You are invited to BIBLIOTHECA INVISIBILIS, my latest insomnia-induced project.  Basically, with the help of Curator and Librarian Emeritus, U.C. Riverside, John Bloomberg-Rissman, I've organized a Library of Books and Other Media that conceptualizes the invisible. You are invited to participate by sharing your work(s) that presents the Invisible (including but not limited to invisible or erased text).

The Call for Participation is HERE.  There is no particular deadline; the Library blog will be updated as information is sent in.  Let me replicate the Call here for convenience and because I truly hope YOU will participate:

Your works can exist (and if there's a link I'm happy to link to it), or be imaginary.  The key is to share the work with (some of) its underlying conceptualization.  
If you would like to participate, please send the following:
1) Title or name of work
2) Write-up on the work's concept 
3) An illustration (e.g. book cover, interior text, or whatever you deem appropriate) 
4) Bio and Author photo 
Send information to, or ask questions of, me at Nalanda10@aol.com
Eileen R. Tabios 
Library Director, Bibliotheca Invisibilis

As it turns out, the project already has garnered interest from notable poets and artists from around the world!  The Library not just includes books but Other Media.  Here are three examples:

"The Emperor's New Sonnet" by Jose Garcia Villa

"variations of resistance" by Emmy Catedral

        by Gary Barwin

(click on image to enlarge)

Please enter the Library!  And visit frequently!  Its Catalog will be updated over time as new material is discovered!

Tuesday, March 25, 2014


Well.  This morning, I ended a week of Netflix-bingeing, finishing the last of five years worth of "Alias."  Amazing what happens when an obsessive distraction ends--I finished another chapter in MY RUSSIAN NOVEL.  More importantly, I can finish putting together this week the manuscript for my next book, SUN STIGMATA (Sculpture Poems) which is forthcoming this Fall from Marsh Hawk Press.  Gotta get that to book designer next week!  Here's an appetizer, some blurbs about what will be (I think) my 21st poetry collection:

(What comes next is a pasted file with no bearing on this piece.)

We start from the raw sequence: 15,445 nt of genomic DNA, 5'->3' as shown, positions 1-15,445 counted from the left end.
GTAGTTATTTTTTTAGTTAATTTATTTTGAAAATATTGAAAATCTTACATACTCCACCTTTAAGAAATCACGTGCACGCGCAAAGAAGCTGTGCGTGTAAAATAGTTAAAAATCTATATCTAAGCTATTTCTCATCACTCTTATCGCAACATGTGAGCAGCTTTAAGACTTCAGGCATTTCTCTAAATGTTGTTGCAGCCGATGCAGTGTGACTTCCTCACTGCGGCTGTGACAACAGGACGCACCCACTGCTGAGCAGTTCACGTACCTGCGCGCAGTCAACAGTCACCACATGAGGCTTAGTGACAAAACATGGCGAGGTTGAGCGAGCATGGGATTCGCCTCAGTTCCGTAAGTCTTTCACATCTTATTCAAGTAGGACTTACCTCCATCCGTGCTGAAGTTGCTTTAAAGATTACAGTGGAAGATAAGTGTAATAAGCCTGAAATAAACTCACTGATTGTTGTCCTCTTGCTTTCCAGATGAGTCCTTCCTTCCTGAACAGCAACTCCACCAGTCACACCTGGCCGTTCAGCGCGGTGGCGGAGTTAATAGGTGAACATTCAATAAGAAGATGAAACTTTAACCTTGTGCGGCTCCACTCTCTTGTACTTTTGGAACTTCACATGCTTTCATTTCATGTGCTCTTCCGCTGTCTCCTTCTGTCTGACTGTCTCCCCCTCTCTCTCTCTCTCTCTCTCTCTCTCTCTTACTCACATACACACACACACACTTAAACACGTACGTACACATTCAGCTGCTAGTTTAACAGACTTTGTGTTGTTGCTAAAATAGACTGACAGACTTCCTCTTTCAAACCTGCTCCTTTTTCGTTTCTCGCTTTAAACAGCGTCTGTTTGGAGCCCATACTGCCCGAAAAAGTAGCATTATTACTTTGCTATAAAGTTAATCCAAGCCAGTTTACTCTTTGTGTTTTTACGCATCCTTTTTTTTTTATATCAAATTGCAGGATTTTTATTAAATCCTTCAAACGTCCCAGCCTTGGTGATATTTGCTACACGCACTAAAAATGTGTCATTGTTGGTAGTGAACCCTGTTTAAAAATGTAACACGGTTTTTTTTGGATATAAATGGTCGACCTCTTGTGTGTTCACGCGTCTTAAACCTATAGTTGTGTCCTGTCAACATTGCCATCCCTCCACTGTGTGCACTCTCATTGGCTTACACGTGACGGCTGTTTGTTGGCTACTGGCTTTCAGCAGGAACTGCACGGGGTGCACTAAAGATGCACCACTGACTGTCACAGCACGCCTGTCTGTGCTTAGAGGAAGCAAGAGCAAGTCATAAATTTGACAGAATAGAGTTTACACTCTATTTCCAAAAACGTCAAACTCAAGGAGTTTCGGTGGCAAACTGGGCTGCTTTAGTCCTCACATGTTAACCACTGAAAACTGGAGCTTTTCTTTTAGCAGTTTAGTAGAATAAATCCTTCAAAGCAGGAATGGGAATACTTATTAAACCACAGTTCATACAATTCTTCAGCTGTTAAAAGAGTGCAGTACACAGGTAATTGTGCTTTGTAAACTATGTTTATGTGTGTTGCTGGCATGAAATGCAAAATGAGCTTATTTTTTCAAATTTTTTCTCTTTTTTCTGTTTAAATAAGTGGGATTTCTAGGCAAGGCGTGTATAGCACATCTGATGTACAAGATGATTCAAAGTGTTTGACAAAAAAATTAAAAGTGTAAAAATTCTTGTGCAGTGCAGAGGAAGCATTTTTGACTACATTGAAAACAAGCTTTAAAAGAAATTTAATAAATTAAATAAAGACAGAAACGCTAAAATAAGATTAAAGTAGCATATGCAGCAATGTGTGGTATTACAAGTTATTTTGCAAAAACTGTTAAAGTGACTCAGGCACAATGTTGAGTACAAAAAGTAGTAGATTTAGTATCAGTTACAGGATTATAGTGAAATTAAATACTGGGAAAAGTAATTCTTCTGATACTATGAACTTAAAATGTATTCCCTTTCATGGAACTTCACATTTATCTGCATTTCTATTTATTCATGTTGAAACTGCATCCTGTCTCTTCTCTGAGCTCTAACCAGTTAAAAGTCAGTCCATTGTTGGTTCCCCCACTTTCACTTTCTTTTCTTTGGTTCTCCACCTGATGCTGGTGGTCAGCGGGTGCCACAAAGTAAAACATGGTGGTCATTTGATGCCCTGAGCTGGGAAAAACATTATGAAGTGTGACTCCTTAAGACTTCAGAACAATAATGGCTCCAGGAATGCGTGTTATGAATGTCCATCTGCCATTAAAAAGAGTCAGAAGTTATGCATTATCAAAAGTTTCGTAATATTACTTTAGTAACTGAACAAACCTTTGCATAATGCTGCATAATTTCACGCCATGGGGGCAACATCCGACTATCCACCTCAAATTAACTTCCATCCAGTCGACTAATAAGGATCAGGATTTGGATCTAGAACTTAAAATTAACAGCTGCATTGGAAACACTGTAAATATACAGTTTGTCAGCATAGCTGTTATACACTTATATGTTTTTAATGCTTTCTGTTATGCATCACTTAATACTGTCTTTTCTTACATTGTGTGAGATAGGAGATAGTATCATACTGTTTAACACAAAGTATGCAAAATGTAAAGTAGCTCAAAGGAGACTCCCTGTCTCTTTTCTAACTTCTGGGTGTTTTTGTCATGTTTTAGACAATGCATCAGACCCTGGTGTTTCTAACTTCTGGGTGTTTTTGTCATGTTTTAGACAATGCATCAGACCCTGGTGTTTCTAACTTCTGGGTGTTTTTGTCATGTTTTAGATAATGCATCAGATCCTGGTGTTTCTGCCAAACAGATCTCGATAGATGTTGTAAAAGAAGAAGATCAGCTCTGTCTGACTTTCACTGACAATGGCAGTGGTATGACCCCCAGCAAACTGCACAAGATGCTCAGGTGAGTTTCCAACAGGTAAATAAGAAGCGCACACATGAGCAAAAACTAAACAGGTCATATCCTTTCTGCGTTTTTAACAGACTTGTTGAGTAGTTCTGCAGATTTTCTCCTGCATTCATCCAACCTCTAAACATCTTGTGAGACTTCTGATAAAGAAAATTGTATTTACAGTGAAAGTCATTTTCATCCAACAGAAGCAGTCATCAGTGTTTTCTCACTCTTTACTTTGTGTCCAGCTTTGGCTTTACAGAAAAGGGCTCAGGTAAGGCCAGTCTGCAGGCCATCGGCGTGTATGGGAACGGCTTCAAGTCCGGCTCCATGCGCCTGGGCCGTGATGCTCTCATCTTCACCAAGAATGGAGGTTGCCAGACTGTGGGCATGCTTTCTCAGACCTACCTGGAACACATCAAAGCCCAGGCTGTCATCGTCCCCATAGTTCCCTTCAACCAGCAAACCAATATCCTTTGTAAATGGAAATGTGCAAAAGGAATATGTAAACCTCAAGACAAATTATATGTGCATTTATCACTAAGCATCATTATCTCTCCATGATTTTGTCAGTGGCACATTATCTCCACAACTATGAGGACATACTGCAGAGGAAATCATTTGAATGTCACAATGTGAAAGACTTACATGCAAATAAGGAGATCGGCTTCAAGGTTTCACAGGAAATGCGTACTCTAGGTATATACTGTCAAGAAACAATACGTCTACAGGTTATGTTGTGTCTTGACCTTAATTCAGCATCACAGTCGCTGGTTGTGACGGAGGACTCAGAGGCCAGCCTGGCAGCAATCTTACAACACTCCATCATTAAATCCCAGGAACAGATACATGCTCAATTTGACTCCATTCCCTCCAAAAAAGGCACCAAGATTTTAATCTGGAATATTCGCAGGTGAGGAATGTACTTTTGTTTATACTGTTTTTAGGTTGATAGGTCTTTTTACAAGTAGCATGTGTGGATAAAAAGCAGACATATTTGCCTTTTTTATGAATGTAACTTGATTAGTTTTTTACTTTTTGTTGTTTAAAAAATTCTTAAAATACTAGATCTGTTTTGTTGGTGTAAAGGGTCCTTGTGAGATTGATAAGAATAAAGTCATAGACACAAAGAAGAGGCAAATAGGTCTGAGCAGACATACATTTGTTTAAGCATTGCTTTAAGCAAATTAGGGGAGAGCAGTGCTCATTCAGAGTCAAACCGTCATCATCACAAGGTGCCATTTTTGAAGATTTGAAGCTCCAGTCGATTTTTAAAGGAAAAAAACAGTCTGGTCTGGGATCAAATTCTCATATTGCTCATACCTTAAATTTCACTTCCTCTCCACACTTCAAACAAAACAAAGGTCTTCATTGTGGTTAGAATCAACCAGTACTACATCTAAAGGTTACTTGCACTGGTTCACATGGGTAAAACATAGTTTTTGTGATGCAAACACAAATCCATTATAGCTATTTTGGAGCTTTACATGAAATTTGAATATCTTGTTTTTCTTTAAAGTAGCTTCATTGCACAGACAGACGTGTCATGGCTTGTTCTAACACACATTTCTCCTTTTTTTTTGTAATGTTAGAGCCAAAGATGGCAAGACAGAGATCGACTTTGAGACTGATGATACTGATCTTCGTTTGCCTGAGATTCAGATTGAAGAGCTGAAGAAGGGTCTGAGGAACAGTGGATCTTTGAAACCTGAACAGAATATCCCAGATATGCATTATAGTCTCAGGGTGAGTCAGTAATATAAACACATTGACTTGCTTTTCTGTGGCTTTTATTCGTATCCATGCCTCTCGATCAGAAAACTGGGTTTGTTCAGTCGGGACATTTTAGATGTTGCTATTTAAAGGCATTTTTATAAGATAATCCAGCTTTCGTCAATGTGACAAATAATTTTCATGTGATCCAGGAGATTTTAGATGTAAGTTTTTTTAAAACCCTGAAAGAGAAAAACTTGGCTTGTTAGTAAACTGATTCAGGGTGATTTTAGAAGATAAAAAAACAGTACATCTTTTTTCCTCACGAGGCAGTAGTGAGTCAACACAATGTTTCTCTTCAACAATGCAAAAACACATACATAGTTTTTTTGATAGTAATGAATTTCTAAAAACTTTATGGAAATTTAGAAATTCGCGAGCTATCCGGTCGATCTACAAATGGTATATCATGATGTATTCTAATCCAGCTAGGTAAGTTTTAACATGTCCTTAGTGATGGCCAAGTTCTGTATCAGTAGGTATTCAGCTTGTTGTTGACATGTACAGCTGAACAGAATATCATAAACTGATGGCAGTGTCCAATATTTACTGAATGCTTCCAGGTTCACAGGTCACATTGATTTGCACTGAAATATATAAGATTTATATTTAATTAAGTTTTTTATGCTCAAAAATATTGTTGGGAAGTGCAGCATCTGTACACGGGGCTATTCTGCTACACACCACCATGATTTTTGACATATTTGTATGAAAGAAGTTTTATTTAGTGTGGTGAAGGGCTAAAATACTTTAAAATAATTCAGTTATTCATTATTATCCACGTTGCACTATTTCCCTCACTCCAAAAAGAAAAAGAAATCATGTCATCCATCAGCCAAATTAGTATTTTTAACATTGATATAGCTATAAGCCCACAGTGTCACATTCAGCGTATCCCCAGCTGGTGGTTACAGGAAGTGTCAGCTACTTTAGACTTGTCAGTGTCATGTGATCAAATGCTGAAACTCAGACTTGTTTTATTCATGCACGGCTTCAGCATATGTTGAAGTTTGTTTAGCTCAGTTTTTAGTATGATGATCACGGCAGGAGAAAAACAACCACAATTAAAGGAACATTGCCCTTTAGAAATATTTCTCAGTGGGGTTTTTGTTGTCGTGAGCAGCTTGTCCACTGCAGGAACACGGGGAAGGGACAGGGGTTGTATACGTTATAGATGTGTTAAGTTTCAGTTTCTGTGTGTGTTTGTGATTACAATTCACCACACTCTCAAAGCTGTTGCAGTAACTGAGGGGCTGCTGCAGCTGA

"Eileen Tabios's poems twist like silk scarves caught in the wind, offering ardent calligraphies and sly subversions of the passions, so many ways of naming lucidity." 
Andrew Joron

In her new collection, Sun Stigmata, Eileen Tabios has sculpted poems of light and shadow by using the blade of time to cut through stone. What is revealed as “through a ripped hole in space,” is rendered “as unforgiving as a sniper’s eye…” With lapidary precision, Tabios links the personal to the eternal while deepening what is essentially human: “…did the Greeks attain/ Purity? / Did I earn the moments/I made my mother cry…’ Whether she is probing Rimbaud in the act of assigning colors to vowels, or recalling a lost generation of women in Manila “hugging ashed corners of hopeless streets,” the voice is urgent and oracular, riding the radar between orders, implicit and explicit, in time and space. “The most implacable border/ can be the invisible/so that nothing is hidden from sight.” Sun Stigmata reminds us of what art can do when it rises to the level of Mystery in which the initiates are transformed: the stigmata incarnated on these pages bleed spirit and awaken soul.  

Paul Pines


SUN.  STIGMATA.  One version requires picturing a lined page.  Lines can be text or literal lines, as on the ubiquitous legal notepad.  Stigmata might be those lines, by cracking the field of the page.  Sun?  Might be the yellowness of the notepaper.  Entonces, we come to SUN STIGMATA's cover image, made from pages from a legal notepad, thus elevating the mundane to the sublime as Art can do.  Courtesy of stellar New York-based artist Emmy Catedral:

Detail from “Marginalia” (2005) by Emmy Catedral, 
exhibited in “Geography of Now,” Pancake Studio, New York, N.Y. (2005)

I thank these poets and artists for supporting SUN STIGMATA.  Maraming Salamat!